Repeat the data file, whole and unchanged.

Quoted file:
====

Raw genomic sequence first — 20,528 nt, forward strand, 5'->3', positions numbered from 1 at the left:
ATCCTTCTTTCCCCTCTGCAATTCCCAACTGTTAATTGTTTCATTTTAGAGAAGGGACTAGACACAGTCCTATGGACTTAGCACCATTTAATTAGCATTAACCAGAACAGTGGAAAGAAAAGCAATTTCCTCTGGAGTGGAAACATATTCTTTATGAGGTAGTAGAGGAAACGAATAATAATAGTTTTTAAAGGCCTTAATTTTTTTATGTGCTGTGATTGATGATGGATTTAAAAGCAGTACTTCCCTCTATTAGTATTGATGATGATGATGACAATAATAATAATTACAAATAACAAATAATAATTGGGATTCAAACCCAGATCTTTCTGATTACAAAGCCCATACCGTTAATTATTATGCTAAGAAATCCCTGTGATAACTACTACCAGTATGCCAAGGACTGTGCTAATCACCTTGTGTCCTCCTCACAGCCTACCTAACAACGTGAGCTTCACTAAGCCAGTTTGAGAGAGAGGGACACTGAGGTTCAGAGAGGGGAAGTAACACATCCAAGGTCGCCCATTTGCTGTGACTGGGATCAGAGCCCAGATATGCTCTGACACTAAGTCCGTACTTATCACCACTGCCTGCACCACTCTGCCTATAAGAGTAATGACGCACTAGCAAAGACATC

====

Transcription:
Raw genomic sequence first — 20,528 nt, forward strand, 5'->3', positions numbered from 1 at the left:
ATCCTTCTTTCCCCTCTGCAATTCCCAACTGTTAATTGTTTCATTTTAGAGAAGGGACTAGACACAGTCCTATGGACTTAGCACCATTTAATTAGCATTAACCAGAACAGTGGAAAGAAAAGCAATTTCCTCTGGAGTGGAAACATATTCTTTATGAGGTAGTAGAGGAAACGAATAATAATAGTTTTTAAAGGCCTTAATTTTTTTATGTGCTGTGATTGATGATGGATTTAAAAGCAGTACTTCCCTCTATTAGTATTGATGATGATGATGACAATAATAATAATTACAAATAACAAATAATAATTGGGATTCAAACCCAGATCTTTCTGATTACAAAGCCCATACCGTTAATTATTATGCTAAGAAATCCCTGTGATAACTACTACCAGTATGCCAAGGACTGTGCTAATCACCTTGTGTCCTCCTCACAGCCTACCTAACAACGTGAGCTTCACTAAGCCAGTTTGAGAGAGAGGGACACTGAGGTTCAGAGAGGGGAAGTAACACATCCAAGGTCGCCCATTTGCTGTGACTGGGATCAGAGCCCAGATATGCTCTGACACTAAGTCCGTACTTATCACCACTGCCTGCACCACTCTGCCTATAAGAGTAATGACGCACTAGCAAAGACATC